In a world where gamers are becoming increasingly used to freedom, giving us choices to make is becoming an important factor during games development. Nether is a first-person, massive multiplayer survival-shooter that places you in a decaying world, with other players in the surrounding areas, and from there, you must adapt to survive. You begin in a sandbox environment and are free to explore until your heart is content.
The post-apocalyptic city features spots to camp out and stock up on supplies, organise your inventory or increase your stats, and also contains some nice scenic views (or about as scenic as you can get). The map looks great and the wreckages – broken bridges, fully destroyed trains and such – look oddly gorgeous in a bittersweet way. But the city is a dangerous place.
It is populated by creatures known as Nethers, which come in many different types. The most common you stumble across are Crawlers, and there are Shriekers who can summon other Nether to their location. The Golems are essentially tanks, while the Hunters can shoot needles from their chest. Watchers are the creepiest ones to come across – they lurk on top of buildings with a red beam shooting out of their eye trying to spot you. You definitely have to be careful around them. Others include the rare Reapers and the Mantis, which can fly. The Nethers’ unique ability enables them to teleport, so when battling them, they can disappear underground and shoot up behind you. It makes battles a lot more diverse and, with such a wide variety of enemies, it never gets monotonous.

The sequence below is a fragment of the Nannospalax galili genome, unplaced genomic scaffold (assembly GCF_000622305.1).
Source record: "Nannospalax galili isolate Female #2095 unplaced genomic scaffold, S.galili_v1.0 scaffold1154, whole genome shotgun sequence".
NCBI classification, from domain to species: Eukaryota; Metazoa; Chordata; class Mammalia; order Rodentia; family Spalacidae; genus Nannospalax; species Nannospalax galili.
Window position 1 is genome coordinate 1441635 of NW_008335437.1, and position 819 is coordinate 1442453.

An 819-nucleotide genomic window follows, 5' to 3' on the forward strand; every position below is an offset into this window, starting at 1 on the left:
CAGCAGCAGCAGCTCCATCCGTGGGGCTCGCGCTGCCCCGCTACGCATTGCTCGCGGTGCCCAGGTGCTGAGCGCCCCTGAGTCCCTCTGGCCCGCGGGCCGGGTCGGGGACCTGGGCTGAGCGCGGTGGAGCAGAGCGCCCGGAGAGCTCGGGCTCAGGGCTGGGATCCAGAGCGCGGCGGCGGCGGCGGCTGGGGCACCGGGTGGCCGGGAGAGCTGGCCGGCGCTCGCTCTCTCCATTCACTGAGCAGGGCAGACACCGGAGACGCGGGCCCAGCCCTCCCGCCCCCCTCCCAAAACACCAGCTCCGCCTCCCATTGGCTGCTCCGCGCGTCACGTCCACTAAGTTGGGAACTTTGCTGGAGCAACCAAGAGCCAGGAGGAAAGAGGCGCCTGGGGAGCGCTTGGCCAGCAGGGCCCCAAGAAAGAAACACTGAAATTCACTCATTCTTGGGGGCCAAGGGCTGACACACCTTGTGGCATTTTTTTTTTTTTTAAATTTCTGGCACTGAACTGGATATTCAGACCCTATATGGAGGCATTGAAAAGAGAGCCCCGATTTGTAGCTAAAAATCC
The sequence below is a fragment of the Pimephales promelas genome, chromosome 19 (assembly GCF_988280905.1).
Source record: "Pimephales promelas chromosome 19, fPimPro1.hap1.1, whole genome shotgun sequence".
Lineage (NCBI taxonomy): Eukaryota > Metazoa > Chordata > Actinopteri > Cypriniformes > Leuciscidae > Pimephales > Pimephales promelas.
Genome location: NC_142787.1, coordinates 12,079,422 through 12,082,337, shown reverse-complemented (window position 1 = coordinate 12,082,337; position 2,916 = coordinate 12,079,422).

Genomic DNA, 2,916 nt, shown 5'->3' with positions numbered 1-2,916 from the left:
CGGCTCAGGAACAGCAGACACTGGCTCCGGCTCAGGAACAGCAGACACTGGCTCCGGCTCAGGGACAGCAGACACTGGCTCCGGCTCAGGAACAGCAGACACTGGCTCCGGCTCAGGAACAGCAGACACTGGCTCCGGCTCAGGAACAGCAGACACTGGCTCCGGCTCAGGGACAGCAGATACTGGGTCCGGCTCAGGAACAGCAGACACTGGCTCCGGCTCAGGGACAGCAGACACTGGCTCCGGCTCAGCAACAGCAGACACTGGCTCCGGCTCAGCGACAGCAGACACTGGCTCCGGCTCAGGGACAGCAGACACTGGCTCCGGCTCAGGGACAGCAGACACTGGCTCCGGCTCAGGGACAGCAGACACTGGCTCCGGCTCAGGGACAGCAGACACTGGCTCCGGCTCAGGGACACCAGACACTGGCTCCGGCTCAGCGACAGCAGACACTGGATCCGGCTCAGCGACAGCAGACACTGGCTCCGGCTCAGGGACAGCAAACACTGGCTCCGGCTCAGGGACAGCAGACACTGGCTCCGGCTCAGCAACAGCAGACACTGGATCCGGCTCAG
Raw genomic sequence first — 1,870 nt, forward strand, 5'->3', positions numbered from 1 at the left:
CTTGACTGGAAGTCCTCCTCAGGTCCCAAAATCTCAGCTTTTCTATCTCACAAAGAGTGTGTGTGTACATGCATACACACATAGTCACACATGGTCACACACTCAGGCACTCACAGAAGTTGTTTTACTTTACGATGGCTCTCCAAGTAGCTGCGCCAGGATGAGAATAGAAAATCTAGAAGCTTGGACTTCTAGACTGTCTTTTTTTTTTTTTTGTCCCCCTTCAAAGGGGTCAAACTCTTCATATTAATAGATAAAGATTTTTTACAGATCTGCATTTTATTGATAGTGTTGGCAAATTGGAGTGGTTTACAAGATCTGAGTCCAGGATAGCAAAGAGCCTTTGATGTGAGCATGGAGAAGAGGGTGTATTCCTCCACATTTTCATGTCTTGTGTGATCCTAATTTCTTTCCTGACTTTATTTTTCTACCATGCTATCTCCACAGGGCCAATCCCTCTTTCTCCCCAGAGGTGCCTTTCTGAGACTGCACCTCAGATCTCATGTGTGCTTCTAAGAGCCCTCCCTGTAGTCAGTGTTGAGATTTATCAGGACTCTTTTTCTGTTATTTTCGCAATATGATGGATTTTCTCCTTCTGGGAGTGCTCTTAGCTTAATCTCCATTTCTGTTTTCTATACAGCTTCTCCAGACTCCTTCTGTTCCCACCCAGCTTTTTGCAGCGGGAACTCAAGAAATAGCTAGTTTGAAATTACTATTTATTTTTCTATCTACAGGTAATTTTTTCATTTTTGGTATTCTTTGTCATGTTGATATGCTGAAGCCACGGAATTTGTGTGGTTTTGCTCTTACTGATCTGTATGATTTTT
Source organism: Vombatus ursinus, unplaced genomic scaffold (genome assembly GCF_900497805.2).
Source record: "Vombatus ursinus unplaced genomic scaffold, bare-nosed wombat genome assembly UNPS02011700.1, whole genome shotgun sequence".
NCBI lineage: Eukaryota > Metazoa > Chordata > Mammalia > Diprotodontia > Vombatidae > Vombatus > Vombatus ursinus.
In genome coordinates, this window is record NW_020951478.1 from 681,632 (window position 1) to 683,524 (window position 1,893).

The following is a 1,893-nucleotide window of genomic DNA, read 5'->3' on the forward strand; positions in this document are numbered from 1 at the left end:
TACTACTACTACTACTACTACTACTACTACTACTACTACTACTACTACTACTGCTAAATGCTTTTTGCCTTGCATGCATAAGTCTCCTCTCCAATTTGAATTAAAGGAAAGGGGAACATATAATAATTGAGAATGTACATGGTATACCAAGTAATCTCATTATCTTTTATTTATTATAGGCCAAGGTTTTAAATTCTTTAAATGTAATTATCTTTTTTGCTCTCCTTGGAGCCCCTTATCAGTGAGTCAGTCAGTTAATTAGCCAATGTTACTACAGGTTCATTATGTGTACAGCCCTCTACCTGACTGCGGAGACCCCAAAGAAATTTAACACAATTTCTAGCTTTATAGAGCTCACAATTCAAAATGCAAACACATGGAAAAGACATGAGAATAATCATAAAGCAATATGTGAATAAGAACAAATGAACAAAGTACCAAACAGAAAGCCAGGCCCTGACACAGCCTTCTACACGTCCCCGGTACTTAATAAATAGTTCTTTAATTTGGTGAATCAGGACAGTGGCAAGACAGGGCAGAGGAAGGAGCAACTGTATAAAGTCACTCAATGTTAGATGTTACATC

The easiest comparison you can make is to the extremely successful survival sim, DayZ. In both games you must survive at all costs, whether teaming up with other players or killing them for your own gain. In Nether, you can be killed by players and enemies, but you can also starve. To stop this from happening, you must eat and drink what you can get your hands on. This can prove to be extremely difficult, as sometimes you can find yourself in a position where you are battling enemies and there is nowhere containing any items to satisfy your hunger and restore your nutrition. This mechanic is a great aspect as it can really affect how you choose to play. You may have to make choices that you are not very happy with.
It wasn’t too long before I stumbled across another player, wandering the decrepit city. Without saying a word to each other, we knew we could trust each other and off we set to secure an area. For a couple of hours we spent our time together killing the Nether and stocking up on whatever supplies we could find, sharing what we could. It had a real sense of camaraderie, similar to what Journey did with its multiplayer element. Teaming up is incredibly beneficial; however, it is not necessary. While having an extra ally will increase your chances of survival, taking cautious routes alone can also help. It’s down to preference at the end of the day.